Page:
Microsoft Canada president says startups should collaborate more, but ‘not to the point of giving up your secrets’

Describing the roster as “phenomenal,” Microsoft Canada’s president, Kevin Peesker, remarked on the groundbreaking startups and tech innovators who presented at the recent Ingram Micro Cloud Comet Competition.

“To witness the intense capability of the development and startup community in Canada is an honour to see that at work,” he said.


Toronto-based Sensei Labs wins Canada’s first Comet competition

Peesker was on hand to bestow awards to the winner and three runners-up, from fifteen finalists and a hundred applicants. As the global sponsor of the event, Microsoft partnered with Ingram Micro Cloud for this, its first Canadian Comet Competition, already seen in 16 international cities.

What the winners had in common wasn’t merely that they were helping consumers with efficiencies, or filling a void. For Peesker, it was more about facilitating the need to be future-forward.

“It’s not just building technology for technology’s sake, but how their solution would enhance the operations of the way other organizations are running their business, enhancing collaboration. It’s delivering something that delivers impact,” he told IT World Canada.

“What I’m hearing, and saw as well, is there’s a desire from customers to not be pure slight incrementalists. They’re trying to alter the way outcomes will be driven in the future. There are a lot of me-toos, in today’s agile world of development; iterations are coming out each day on so many platforms. So the companies that will be successful in startup or acceleration phase will be the ones who change the game a little bit in how consumers utilize their service.”

The product pitches at the event had what all good pitches have, he said, and that was a focus on how the consumer could most benefit.

“It is really fundamentally being customer-centric… ‘in what way does this truly relate to the customer?’ I think that perspective of putting yourself in the customer’s lens has a much higher success rate than the old school of ‘I have this great technology and you should use it,’” he said. “At the end of the day, it’s not about the tech. It’s about what is that fundamental value that will change the organization the way they operate, engage with customers, transform and iterate their own services. If you can frame it in that lens for the individual on the other side of the discussion, you are going to have a much higher rate of success.”

Recognizing that most startups are swimming in an ocean with a million other fish, he advises entrepreneurs to do something to stand out that many believe is counter-intuitive – to interact with individuals who might be doing similar things.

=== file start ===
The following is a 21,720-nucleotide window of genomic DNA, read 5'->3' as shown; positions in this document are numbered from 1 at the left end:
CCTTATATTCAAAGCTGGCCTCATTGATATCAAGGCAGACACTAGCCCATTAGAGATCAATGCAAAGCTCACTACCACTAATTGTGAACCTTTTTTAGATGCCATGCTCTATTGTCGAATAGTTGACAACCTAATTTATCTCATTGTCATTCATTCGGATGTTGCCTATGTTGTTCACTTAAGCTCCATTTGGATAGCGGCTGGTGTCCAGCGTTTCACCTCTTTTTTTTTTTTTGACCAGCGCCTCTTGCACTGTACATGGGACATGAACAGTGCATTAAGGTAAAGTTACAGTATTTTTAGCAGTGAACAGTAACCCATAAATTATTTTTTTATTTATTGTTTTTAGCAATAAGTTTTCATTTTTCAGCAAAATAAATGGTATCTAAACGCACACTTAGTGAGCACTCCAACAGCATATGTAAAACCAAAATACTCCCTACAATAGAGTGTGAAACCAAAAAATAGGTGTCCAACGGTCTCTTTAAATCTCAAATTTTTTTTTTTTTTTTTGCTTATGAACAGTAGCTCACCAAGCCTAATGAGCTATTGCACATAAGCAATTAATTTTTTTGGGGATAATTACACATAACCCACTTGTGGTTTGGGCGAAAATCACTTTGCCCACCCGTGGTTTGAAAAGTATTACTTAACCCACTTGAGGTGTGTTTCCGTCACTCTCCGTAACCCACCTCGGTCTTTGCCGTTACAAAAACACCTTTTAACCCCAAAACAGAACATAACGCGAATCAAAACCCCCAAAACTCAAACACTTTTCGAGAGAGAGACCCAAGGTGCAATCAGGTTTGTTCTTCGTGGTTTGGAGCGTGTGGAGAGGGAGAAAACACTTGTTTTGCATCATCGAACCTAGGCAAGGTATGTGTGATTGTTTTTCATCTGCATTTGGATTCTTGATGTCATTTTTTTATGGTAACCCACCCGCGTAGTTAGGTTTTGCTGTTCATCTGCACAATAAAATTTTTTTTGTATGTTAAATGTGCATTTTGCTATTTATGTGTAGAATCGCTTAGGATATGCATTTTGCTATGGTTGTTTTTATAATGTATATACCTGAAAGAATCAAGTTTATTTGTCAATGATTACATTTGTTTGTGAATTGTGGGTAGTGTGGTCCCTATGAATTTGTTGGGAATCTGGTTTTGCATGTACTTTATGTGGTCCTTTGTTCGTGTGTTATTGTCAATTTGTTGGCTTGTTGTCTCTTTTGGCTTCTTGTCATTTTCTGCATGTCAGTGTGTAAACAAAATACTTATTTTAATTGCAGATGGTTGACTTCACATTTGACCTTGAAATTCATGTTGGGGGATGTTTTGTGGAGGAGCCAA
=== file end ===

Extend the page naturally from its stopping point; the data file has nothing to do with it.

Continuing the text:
“You have to collaborate and learn from others and competitors. My advice is to go into the ecosystems in the regional area wherever the organization or individual is, and then learn from others, share – not to the point of giving up your secrets – what is required to accelerate the startup phase, and make it tangible so the business can be accelerated.”

Examples of learning portals he cites are Volta in Halifax, LaCamp in Quebec City, MaRS in Toronto, and Startup Edmonton in Edmonton.

“These centres of excellence that are being grown across the country are really places where someone with a great idea who is putting it through the first paces can go get advice, support.”

Meanwhile, every startup should know what’s trending, to keep up with where tech is going and its trajectory, and he believes it will take the shape of what he dubs ‘big platform ecosystems’.

“Customers in the enterprise space and government space are looking for less complexity, not more,” said Peesker. “To me, it’s: be aware of what are the big platforms in the network, and then how can you connect in seamlessly, so it’s easy adoption. Then, critically, it’s how can you demonstrate what quick time to market is with your application.”

He also explained how customers seek niche needs, more than before.

“Whether it is ‘I’m into workplace collaboration and I want to do ‘x’ or ‘I’m in energy, and I want to apply this energy’ or ‘I’m in healthcare’ or ‘I’m in financial services,’ we are seeing much more specific applications that relate to the vertical market. That’s where I’m seeing those ventures be pretty successful.”

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Jim Love, Chief Content Officer, IT World Canada

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Dave Gordon
Dave Gordon
Dave Gordon is a freelance writer whose work has appeared in more than 100 publications around the world.

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